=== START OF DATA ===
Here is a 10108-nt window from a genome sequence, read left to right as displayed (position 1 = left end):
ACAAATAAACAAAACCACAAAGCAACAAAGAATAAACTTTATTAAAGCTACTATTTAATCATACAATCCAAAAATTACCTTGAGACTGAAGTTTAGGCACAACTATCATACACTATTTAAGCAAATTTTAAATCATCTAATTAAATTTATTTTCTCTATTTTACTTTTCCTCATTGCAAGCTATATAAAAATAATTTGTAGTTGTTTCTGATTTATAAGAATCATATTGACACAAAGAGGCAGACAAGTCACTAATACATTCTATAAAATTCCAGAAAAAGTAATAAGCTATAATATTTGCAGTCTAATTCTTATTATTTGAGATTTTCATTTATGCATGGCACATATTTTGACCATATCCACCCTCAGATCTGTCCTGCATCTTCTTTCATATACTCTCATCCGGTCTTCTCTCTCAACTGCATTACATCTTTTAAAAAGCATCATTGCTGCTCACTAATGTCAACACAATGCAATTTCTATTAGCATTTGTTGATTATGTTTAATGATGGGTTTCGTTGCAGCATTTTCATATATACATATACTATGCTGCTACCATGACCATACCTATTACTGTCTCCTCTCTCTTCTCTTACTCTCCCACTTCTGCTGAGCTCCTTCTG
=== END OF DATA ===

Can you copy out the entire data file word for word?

Here is a 10108-nt window from a genome sequence, read left to right as displayed (position 1 = left end):
ACAAATAAACAAAACCACAAAGCAACAAAGAATAAACTTTATTAAAGCTACTATTTAATCATACAATCCAAAAATTACCTTGAGACTGAAGTTTAGGCACAACTATCATACACTATTTAAGCAAATTTTAAATCATCTAATTAAATTTATTTTCTCTATTTTACTTTTCCTCATTGCAAGCTATATAAAAATAATTTGTAGTTGTTTCTGATTTATAAGAATCATATTGACACAAAGAGGCAGACAAGTCACTAATACATTCTATAAAATTCCAGAAAAAGTAATAAGCTATAATATTTGCAGTCTAATTCTTATTATTTGAGATTTTCATTTATGCATGGCACATATTTTGACCATATCCACCCTCAGATCTGTCCTGCATCTTCTTTCATATACTCTCATCCGGTCTTCTCTCTCAACTGCATTACATCTTTTAAAAAGCATCATTGCTGCTCACTAATGTCAACACAATGCAATTTCTATTAGCATTTGTTGATTATGTTTAATGATGGGTTTCGTTGCAGCATTTTCATATATACATATACTATGCTGCTACCATGACCATACCTATTACTGTCTCCTCTCTCTTCTCTTACTCTCCCACTTCTGCTGAGCTCCTTCTG